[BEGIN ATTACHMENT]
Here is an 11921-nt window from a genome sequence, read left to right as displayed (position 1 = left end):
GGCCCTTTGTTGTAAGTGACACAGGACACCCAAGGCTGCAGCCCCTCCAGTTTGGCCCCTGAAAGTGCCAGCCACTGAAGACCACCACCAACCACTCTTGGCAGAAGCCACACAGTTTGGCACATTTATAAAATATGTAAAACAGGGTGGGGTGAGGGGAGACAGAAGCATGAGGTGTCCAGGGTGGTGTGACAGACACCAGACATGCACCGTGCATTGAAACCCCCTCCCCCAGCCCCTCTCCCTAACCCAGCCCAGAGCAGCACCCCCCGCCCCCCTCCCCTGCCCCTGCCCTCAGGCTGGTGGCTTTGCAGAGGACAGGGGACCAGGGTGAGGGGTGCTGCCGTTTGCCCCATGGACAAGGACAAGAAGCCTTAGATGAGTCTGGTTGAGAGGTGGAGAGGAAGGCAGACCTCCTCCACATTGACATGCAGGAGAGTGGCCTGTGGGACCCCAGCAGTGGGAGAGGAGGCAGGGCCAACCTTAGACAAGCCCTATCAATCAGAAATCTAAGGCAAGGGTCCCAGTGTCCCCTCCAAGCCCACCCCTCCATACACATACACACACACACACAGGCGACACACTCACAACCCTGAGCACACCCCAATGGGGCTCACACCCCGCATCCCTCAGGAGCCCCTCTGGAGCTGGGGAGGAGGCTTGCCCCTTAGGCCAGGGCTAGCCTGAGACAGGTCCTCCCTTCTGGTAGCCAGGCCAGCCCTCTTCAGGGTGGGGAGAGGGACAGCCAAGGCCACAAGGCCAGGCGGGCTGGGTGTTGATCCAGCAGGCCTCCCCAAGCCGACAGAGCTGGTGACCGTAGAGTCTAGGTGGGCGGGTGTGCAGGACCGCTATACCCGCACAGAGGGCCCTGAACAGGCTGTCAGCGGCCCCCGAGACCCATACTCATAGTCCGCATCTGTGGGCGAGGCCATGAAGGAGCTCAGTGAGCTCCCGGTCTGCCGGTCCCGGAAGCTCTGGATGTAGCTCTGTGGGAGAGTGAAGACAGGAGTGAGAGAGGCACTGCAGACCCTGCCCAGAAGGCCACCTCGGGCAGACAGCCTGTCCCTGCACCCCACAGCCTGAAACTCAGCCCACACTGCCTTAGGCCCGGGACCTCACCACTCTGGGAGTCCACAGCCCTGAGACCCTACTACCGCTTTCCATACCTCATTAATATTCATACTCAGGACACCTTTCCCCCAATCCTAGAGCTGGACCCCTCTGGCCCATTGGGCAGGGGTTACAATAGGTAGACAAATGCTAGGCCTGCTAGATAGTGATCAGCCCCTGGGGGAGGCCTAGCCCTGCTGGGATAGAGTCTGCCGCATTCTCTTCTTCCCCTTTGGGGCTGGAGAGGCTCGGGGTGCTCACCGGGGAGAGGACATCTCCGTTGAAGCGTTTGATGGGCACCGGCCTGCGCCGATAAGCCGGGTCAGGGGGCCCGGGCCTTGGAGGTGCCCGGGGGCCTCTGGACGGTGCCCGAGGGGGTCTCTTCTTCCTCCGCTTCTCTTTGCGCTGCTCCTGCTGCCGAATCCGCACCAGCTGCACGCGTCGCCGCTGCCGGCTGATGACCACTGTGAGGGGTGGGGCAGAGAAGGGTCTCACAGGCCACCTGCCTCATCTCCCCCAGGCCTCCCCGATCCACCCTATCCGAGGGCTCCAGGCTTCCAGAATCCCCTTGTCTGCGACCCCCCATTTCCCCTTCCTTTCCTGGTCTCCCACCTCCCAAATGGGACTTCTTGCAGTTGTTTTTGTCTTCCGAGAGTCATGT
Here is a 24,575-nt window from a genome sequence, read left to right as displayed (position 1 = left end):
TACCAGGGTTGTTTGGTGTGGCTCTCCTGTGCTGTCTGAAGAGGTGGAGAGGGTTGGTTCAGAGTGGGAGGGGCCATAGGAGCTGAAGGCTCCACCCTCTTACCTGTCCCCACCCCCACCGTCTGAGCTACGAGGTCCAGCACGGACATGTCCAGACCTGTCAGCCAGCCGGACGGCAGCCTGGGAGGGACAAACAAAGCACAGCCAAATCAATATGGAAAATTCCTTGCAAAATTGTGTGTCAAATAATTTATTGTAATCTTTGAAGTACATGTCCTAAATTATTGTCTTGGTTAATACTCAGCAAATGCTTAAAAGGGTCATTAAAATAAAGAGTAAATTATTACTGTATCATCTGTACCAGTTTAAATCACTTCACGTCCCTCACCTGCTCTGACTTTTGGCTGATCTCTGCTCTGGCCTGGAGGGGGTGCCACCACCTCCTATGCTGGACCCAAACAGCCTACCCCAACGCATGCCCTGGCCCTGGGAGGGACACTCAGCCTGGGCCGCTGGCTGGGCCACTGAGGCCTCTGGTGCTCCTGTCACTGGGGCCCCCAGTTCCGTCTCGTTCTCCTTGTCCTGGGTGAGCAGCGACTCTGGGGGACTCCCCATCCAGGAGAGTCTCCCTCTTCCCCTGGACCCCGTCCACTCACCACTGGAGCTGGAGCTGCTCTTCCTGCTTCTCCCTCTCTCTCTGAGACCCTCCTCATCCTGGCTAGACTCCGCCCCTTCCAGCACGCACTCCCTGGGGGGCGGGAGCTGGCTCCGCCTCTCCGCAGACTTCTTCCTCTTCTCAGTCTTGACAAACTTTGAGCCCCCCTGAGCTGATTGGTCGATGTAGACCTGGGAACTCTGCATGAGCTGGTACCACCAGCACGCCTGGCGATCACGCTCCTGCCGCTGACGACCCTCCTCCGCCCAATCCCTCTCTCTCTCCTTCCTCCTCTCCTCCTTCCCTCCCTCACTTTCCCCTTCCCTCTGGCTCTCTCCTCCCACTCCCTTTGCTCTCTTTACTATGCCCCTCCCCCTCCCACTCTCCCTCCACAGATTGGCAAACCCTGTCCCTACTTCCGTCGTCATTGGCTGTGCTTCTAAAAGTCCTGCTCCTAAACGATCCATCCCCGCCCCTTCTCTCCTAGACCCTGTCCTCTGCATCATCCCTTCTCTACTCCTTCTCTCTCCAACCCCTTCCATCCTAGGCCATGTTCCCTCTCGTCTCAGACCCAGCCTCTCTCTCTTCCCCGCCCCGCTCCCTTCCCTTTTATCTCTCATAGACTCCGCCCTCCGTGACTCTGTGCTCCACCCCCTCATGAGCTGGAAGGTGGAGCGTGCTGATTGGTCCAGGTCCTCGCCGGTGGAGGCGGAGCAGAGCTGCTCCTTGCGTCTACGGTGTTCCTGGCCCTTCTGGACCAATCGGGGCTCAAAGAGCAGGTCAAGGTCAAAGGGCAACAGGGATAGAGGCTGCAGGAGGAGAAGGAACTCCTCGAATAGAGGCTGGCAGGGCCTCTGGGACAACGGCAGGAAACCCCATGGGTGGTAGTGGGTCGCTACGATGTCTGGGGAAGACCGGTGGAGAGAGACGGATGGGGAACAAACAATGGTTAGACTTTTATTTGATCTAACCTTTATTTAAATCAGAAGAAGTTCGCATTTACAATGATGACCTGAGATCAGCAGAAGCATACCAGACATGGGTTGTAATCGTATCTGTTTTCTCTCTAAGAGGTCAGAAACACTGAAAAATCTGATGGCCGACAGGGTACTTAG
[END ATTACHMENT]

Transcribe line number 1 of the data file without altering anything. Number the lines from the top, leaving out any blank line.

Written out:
Here is an 11921-nt window from a genome sequence, read left to right as displayed (position 1 = left end):